Culture / Environment

Environmentalist reveals little-known history

Morgan Powell leading a tour of the Bronx River.

Powell uncovers African-American and Latino contributions

Morgan Powell is a self-made historian who has shared a wealth of information about seldom-explored corners of the Bronx’s past. Working independently, he has written about the accomplishments of the borough’s African-Americans and hosted tours and talks. Through them, he says, his findings have reached thousands of people.

An environmentalist since his days at Columbus High School, Powell became known for a project he titled “Bronx River Sankofa,” a research project accompanied by a series of tours that guided people through years of African-American history in the Bronx.

Now he has turned his attention to the Latino community’s contribution to the borough’s history, and especially to its efforts to improve the environment. Just as he used the Bronx River to focus his earlier study, he is now using the elevated subway line that runs the length of the Bronx to trace those efforts in a project called “Latinos on the 6 train.”

On his blog, Powell celebrates people and institutions whose work from the 1970s to the present has made a difference, including Maria Torres, co-founder of The Point Community Development Corporation, Anita Antonetty for her work with Rocking the Boat, Casita Maria, sponsor of the South Bronx Culture Trail, and Youth Ministries for Peace and Justice and Omar Freilla of Green Worker Cooperatives for their efforts to create Concrete Plant Park.

Originally, Powell said, he turned to Latino writers to undertake the project, but when they didn’t respond he “decided to produce what I see as an introductory piece others can expand from.”

“Morgan Powell has done a fantastic job in unearthing the history of African-Americans in the Bronx, along the Bronx River and in the environmental movement,” said Charles Vasser, a consultant on community gardens to the New York City Housing Authority, who is a board member of the Bronx Council for Environmental Quality and founder of the “Community Green” blog. “His efforts are making it clear that the saga of African-Americans should not be forgotten.”

Raised in the Bronx, Powell, 40, said his interest in the environment was first kindled in a summer program at the New York Botanical Garden, when he was a freshman in junior high school.  Powell later completed a 1,000 hour internship at the Botanical Garden.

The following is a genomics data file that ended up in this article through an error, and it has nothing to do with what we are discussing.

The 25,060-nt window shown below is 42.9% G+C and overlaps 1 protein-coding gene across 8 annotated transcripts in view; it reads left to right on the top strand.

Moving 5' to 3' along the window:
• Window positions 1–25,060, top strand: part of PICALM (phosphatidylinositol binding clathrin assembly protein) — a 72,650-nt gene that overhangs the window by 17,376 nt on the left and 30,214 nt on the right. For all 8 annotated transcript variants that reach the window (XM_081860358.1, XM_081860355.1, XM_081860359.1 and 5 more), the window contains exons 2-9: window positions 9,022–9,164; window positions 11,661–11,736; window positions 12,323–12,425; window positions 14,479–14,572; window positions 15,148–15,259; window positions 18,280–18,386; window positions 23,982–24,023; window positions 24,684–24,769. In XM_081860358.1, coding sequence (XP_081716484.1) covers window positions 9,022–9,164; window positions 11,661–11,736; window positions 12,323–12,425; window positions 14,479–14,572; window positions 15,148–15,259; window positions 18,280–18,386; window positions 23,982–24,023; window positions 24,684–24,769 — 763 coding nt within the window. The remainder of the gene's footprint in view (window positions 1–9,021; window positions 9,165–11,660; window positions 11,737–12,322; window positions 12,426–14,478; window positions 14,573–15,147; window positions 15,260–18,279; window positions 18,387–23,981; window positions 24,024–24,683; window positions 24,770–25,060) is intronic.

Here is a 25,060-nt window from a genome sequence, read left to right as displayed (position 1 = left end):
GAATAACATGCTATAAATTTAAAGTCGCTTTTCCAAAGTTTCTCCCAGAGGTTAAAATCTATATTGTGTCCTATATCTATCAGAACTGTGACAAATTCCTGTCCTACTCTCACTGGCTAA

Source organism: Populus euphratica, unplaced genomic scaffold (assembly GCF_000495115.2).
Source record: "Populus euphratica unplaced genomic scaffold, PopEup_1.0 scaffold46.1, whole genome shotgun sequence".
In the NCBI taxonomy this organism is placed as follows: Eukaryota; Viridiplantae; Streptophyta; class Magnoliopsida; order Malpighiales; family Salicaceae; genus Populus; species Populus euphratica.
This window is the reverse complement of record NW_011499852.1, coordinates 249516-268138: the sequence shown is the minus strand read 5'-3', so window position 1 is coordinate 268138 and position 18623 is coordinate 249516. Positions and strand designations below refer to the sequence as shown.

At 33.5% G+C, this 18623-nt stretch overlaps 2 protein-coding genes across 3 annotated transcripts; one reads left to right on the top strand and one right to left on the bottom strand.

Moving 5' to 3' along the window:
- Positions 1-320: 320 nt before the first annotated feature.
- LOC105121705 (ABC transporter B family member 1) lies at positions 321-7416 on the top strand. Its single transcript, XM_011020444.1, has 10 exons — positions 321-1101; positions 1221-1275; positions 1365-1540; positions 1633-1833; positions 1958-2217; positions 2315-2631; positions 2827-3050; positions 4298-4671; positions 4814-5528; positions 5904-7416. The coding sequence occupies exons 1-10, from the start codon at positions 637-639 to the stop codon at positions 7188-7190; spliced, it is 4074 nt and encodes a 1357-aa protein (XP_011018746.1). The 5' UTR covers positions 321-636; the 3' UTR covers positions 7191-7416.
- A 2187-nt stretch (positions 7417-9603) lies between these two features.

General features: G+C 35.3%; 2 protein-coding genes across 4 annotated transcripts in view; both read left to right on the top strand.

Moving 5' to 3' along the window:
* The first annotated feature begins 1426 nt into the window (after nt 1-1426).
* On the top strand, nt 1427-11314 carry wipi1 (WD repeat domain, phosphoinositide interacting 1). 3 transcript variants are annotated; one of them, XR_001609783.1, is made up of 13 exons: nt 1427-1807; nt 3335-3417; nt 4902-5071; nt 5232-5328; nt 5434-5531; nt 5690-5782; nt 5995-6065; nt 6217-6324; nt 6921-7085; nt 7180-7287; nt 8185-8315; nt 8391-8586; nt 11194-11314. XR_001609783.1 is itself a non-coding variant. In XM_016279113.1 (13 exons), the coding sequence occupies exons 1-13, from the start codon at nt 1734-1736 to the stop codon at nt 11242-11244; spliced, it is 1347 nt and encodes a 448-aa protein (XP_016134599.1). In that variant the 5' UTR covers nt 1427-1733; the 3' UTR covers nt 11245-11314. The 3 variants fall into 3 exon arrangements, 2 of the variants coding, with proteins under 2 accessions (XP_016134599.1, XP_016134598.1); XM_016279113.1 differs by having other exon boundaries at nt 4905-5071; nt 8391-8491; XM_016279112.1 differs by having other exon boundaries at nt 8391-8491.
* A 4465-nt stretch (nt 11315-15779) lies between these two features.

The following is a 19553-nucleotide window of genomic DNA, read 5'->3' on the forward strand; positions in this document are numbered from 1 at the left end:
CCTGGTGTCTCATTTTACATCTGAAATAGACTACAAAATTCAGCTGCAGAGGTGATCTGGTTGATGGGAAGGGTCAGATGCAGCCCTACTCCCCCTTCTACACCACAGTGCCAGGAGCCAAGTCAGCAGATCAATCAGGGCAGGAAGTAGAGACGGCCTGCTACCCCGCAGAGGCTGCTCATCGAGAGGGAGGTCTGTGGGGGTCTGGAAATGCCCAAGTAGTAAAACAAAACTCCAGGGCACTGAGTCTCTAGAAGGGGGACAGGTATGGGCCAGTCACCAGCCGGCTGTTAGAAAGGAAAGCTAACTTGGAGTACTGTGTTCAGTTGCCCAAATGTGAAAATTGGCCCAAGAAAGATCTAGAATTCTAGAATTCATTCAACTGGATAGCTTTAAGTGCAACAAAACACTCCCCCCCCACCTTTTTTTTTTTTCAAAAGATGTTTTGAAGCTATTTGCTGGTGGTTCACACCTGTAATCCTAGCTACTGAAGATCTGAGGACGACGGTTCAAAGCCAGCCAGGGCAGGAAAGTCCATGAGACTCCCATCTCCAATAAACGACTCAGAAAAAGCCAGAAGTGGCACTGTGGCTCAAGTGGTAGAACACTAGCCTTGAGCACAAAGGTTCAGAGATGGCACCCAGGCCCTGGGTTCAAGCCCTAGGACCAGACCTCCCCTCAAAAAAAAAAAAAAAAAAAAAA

In 2004, when Mark Naison, a professor of African-American Studies and History at Fordham University launched the Bronx African-American History Project in collaboration with the Bronx County Historical Society, Powell saw an opportunity. The project, he said, offered a chance to make direct connections between African-American history, the environment and landscapes of the borough.

Powell had travelled around the Bronx interviewing older residents. By 2005, he was beginning to sketch the history of African-American settlements along the Bronx River and to explore African-Americans’ involvement with conservation on the riverside from Wakefield to Soundview.

The Bronx River Sankofa, he wrote in 2011, “celebrates the 350+ year journey of Bronx African Americans with an emphasis on ecological culture & history along New York’s Bronx River.” His goal was to combat the lingering stereotypes that African-Americans did not care about their environment, he said.

In a recent appearance on Bronx12, Powell spoke about the Hall of Fame Gates located on both sides of Andrews Avenue across from Bronx Community College in University Heights.

“These gates show a real diversity of African-Americans through time, from the 1800’s to the 20th century,” he said, including such figures as Harriet Tubman and Dr. Martin Luther King Jr.

“The Hall of Fame Gates contain 35 clearly identifiable great Americans, including 11 African-Americans, 15 women of various ethnicities, seven Latinos, two American Indians, and one Asian-American,” he continued.

He built a following through networking and social media to attract people to his first Bronx tour, and presented his Bronx River Sankofa in all five boroughs and at colleges from Hostos to Cornell. He estimates that he was able to share his findings on the social, ecological and visual history of the Bronx River in person with 1,300 people, while many others viewed it online.

When asked why he ended this successful public program, Powell said conducting public tours every year would contribute to the environmental degradation of the riverside.

In addition, he said, he wanted his audience to treasure each experience.

“These places become sacred,” he said. “Modernism has separated people, places and things. Our ancestors showed us that each experience was unique and we desperately need to wrest our imagination of fake material infiniteness. Mother Nature has limits.”

His public tours have ended, but Powell had all his tours videotaped, so that viewers who go online can take a virtual tour.

“I want to encourage more environmentalists” Powell says, “I want my videos and blogs to act as a catalyst for people to do bigger and better things.”

This article has been modified to reflect the following corrections: Green Worker Cooperatives, not Green Workers Cooperatives, is the name of the organization; in Powell’s quote “Our ancestors showed us that each experience was unique and we desperately need to wrest our imagination of fake material infiniteness,” the word “wrest” was mis-transcribed as “rest.”

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